CBT highlights cuts to supported services
The Campaign for Better Transport has highlighted funding cuts by local authorities on bus services of more than £9million in England this year, with overall reduction since 2010/11 of £44million. The campaign group acknowledges that this relates to bus routes that are supported by local authority funding and that more than 80 per cent of routes are provided commercially by bus operators without subsidy.
“Year on year cuts to budgets mean entire networks have now disappeared, leaving many communities with little public transport and in some cases none at all,” says Martin Abrams, public transport campaigner, Campaign for Better Transport. “We often hear from people with heartbreaking stories, who have been effectively cut off from society following cuts to their bus service. They are unable to access jobs, shops or public services, and are left in isolation with little contact with the outside world.”
Responding on behalf of the operators, CPT chief executive Simon Posner challenges the use of the word ‘crisis’ by the campaigners. "It is disappointing that the report does not credit the commercial bus market for the way operators have underpinned bus routes for many years, while local authority supported routes have been withdrawn.
“Buses are essentially a “local” service and delivering high-quality networks is a shared responsibility between bus operators and local authorities. When they work together in strong and lasting partnership real benefits for the passenger are achieved.”
CBT’s research shows that since 2010 more than 2,000 routes have been reduced or withdrawn entirely and half of English local authorities have reduced funding for bus services in 2014/15. Seven local authorities now don't spend anything on supported bus services, according to CBT, including Hartlepool, Stockton-on-Tees, Darlington, Stoke-on-Trent, Luton, Southend on Sea and Wrexham, while 22 local authorities have cut more than 10 per cent of bus funding in 2014/15.
Among CBT’s challenges for government is a call to fully fund concessionary passes, something that will please the operators, although it also wants to see the establishment of a Connectivity Fund, something promoted by the PTEs, to bring together BSOG with additional ‘top slicing’ from 11 other government departments that benefit from functional bus networks. CBT argues that the Connectivity Fund should aim to provide £500million in bus funding which it claims will pay for itself by reducing the cost of other public services and by supporting economic growth.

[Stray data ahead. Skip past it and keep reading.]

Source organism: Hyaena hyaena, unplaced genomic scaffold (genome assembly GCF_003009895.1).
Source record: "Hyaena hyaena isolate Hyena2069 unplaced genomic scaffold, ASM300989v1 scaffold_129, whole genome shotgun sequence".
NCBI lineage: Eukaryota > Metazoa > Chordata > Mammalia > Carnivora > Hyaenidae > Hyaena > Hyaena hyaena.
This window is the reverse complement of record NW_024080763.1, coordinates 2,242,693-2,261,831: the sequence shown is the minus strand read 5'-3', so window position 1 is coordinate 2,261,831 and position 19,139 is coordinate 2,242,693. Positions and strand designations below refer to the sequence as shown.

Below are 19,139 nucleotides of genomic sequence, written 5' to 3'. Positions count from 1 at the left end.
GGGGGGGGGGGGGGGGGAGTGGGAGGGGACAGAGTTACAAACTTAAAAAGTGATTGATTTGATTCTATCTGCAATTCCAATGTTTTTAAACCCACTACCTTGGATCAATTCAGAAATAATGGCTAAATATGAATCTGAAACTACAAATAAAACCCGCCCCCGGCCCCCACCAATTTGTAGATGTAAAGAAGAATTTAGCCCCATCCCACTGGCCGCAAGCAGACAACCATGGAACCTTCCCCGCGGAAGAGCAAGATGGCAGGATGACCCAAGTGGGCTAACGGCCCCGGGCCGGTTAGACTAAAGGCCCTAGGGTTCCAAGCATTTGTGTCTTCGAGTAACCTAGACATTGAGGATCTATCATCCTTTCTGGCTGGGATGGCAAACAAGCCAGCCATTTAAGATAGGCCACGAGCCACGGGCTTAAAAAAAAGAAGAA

Meanwhile Posner points to continuing calls for re-regulation in the wake of stories about austerity cuts. “It is curious that some people are calling for the return of bus services to the public sector, when in fact it is the public sector who are responsible for these cuts,” says Posner.
“The focus should be on working together to further improve services for passengers, not arguing about control. Statements calling for a change to the existing regime only serve to dent confidence in the industry going forward.”
Claire Walters, chief executive, Bus Users adds: “This report is a stark reminder that rather than being valued, buses are being treated as an expendable resource.
“Many operators have been working to mitigate the effects of funding cuts by making more mileage commercial rather than supported, and some local authorities have been undertaking their own efficiency savings. But there is a limit to how much can be achieved in this way and future cuts will bite deeper.”